Apr 8, 2022
Sculpting the Self
“We’re stuck in the paradigm of thinking about the self or consciousness solely through the lens of neuroscience, various cognitive sciences, and psychology. We no longer think about the ethical barriers that might actually prevent you from having true self knowledge. We only think about rational processes, mostly through the processes of the brain which we presume are enough to have self knowledge. This is very antithetical to Islam, and I venture also to say to ancient Greek ideas of the self as well, where the self’s perception of itself was interrelated with epistemology and ethics.”
—Muhammad U. Faruque
In this podcast, Muhammad U. Faruque speaks with Esmé Partridge on his recently published book, Sculpting the Self: Islam, Selfhood, and Human Flourishing, which examines notions of selfhood and subjectivity before and in the modern period. Faruque refutes the notion that “the self” is a modern European invention by illustrating how discussion of the self was widespread and dynamic prior to the modern period, particularly in the world of Islam, Christianity, and platonic philosophy. However, important differences do emerge between the modern and non-modern conceptions of selfhood that hinge on the role of ethics and the place of God in sculpting the self. Partridge and Faruque also raise the provocative notion that postmodern thinkers such as Michel Foucault, despite their fundamental disagreement with religious metaphysics, offer a cogent critique of empirical notions of the self that believers would do well to pay attention to.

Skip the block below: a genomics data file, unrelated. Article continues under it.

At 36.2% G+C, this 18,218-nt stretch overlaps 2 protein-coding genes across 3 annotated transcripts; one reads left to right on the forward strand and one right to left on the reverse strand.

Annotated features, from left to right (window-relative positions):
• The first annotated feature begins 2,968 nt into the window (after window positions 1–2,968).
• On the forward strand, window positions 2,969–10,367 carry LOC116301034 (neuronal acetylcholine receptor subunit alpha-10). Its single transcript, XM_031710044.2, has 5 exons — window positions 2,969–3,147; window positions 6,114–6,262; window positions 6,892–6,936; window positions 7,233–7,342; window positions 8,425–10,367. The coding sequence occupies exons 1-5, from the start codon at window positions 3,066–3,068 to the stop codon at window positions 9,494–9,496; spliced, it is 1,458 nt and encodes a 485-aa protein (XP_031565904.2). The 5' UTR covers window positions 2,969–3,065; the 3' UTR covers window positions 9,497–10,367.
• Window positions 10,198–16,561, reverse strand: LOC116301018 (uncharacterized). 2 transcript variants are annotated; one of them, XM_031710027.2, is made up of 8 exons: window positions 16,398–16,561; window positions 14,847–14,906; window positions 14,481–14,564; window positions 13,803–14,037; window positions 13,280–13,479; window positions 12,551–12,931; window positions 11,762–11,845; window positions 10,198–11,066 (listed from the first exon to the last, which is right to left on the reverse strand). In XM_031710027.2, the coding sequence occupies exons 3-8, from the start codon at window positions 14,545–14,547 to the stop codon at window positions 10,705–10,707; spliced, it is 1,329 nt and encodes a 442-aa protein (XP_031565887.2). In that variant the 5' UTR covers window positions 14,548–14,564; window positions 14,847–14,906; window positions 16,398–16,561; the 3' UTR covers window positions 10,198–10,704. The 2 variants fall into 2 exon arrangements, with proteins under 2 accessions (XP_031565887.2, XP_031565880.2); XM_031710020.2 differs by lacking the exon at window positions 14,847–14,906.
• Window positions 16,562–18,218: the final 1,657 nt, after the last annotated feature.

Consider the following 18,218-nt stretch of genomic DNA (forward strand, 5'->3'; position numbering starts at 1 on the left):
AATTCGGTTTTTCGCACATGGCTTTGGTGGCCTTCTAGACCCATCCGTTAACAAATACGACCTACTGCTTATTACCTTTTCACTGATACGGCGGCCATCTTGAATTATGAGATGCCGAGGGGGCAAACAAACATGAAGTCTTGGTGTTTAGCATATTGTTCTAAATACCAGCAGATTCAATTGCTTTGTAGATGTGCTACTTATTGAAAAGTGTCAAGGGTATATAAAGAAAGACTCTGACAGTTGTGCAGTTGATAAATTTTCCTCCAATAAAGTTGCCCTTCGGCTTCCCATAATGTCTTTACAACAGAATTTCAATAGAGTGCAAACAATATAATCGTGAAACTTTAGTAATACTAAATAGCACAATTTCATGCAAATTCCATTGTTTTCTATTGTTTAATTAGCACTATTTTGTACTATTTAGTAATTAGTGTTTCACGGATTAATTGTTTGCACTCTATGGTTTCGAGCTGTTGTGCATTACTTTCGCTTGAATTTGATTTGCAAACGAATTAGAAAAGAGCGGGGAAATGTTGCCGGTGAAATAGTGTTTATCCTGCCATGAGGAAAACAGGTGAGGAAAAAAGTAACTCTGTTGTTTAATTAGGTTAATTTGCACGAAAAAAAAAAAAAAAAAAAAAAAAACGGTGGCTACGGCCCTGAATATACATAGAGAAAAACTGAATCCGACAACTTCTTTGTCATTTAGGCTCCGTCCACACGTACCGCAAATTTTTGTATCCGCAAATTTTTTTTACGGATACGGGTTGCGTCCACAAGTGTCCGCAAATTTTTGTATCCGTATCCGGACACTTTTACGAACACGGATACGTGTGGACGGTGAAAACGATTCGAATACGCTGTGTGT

Muhammad U. Faruque’s research lies at the intersection of religion, science, philosophy, and literature, especially in relation to the Islamic intellectual tradition. His highly acclaimed book Sculpting the Self (University of Michigan Press, 2021) addresses “what it means to be human” in a secular, post-Enlightenment world by exploring notions of selfhood and subjectivity in Islamic and non-Islamic literatures, including modern philosophy and neuroscience. Faruque is Inayat Malik Assistant Professor at the University of Cincinnati.
Esmé L. K. Partridge is a writer on Islamic philosophy, theology, and the dynamics between tradition and modernity in a secular age. She has previously written for The Royal Society of Arts, Muslim Institute, ArabLit Quarterly, and The Journal of the Muhyiddin Ibn Arabi Society, among others, and has appeared on several podcasts including Everyday Muslim’s series on the lives of British Muslims, of which she is the presenter.